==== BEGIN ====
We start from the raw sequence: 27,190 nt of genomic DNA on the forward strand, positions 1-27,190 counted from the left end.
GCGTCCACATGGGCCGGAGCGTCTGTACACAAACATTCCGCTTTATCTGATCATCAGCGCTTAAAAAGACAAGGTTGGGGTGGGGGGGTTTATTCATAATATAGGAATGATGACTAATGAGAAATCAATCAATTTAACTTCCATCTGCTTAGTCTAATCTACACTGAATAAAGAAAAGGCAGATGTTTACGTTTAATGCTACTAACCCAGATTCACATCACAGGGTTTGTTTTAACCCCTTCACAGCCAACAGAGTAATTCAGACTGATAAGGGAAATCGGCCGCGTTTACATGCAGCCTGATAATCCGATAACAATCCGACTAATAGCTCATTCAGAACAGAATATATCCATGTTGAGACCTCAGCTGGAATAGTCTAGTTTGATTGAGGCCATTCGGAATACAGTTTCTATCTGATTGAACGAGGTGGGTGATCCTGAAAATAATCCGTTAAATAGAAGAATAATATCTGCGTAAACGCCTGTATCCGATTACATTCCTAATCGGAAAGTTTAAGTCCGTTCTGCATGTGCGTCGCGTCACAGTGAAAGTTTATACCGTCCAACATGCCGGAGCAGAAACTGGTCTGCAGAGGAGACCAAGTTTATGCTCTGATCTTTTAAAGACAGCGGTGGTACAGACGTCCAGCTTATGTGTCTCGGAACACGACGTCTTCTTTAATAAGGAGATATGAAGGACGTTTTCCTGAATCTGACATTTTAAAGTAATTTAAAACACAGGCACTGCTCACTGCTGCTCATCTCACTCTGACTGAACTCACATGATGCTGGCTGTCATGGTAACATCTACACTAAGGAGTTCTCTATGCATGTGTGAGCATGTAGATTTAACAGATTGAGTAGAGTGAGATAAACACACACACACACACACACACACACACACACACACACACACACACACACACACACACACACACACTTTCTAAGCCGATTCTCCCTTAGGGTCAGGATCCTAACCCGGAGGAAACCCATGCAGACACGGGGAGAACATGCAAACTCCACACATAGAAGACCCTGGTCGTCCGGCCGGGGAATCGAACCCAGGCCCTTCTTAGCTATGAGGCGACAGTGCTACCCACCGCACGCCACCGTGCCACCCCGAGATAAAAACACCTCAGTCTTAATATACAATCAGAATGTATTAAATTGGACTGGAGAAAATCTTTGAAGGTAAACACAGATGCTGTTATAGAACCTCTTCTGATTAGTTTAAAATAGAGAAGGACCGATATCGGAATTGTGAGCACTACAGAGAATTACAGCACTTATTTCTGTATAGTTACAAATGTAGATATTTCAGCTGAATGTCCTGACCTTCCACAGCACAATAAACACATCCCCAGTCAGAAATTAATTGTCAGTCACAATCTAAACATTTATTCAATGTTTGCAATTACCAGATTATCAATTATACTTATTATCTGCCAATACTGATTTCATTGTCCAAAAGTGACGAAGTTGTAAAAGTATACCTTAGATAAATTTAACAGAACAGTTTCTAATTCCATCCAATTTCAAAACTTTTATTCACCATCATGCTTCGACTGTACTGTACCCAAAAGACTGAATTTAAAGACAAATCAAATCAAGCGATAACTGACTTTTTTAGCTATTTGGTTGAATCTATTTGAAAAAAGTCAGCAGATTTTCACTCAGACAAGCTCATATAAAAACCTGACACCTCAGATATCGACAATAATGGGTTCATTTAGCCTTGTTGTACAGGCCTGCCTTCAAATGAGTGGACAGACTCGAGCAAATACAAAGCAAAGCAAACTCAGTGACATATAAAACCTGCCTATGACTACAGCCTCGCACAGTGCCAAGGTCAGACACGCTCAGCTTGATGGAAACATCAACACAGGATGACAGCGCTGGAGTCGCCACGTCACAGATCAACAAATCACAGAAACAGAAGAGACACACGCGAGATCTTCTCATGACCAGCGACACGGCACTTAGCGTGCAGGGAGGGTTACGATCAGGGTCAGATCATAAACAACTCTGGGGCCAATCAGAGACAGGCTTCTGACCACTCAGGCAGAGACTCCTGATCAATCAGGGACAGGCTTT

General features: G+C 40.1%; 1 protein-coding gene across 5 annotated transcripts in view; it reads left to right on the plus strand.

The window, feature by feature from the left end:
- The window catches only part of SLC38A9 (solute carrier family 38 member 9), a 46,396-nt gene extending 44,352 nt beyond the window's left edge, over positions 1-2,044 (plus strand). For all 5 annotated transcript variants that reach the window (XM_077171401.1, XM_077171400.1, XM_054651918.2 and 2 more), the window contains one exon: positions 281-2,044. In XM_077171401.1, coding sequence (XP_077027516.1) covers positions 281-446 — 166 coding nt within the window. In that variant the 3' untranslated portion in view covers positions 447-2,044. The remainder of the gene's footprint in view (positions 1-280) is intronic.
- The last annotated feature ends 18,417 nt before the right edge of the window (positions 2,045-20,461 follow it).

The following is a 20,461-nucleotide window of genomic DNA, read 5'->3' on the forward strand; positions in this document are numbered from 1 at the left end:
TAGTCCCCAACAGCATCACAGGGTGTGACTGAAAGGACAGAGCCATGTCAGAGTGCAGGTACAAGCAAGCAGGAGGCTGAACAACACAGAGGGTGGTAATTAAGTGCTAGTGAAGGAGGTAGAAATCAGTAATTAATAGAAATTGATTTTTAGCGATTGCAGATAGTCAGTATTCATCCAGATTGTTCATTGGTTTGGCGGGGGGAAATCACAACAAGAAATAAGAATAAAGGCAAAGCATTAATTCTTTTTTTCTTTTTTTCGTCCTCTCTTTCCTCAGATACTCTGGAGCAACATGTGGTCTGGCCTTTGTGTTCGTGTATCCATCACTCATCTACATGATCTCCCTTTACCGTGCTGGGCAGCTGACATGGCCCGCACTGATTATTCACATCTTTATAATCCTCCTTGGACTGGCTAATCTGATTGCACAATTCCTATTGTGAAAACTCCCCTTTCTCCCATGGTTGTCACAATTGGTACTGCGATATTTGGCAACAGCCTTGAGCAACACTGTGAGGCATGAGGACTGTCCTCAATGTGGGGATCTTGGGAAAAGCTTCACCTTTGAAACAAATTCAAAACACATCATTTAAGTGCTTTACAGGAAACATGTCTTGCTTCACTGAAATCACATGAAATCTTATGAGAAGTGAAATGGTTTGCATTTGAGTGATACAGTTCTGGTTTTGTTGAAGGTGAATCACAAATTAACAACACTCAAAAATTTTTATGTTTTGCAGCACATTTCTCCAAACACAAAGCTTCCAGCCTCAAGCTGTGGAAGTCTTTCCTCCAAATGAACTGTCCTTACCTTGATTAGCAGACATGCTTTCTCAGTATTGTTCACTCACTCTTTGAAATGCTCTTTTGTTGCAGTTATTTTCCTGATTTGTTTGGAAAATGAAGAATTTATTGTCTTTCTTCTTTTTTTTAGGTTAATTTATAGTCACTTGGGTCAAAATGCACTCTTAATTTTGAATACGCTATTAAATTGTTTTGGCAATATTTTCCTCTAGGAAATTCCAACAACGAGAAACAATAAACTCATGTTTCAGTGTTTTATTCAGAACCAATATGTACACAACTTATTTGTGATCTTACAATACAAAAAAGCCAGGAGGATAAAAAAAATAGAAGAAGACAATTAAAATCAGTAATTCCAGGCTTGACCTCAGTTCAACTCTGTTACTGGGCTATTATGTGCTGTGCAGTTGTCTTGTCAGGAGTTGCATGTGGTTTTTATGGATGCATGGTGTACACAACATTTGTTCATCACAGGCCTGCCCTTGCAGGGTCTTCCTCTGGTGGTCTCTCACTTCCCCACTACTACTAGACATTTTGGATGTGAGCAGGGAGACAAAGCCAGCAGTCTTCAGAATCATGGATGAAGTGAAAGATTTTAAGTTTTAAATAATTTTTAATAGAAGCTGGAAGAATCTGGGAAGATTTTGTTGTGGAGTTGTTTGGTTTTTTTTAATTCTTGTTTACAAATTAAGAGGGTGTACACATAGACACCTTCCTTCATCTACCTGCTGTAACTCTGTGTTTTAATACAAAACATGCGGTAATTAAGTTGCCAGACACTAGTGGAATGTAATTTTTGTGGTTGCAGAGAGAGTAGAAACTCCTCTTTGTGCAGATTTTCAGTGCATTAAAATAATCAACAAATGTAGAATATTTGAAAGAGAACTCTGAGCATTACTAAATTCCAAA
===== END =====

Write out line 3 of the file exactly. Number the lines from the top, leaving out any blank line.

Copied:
General features: G+C 40.1%; 1 protein-coding gene across 5 annotated transcripts in view; it reads left to right on the plus strand.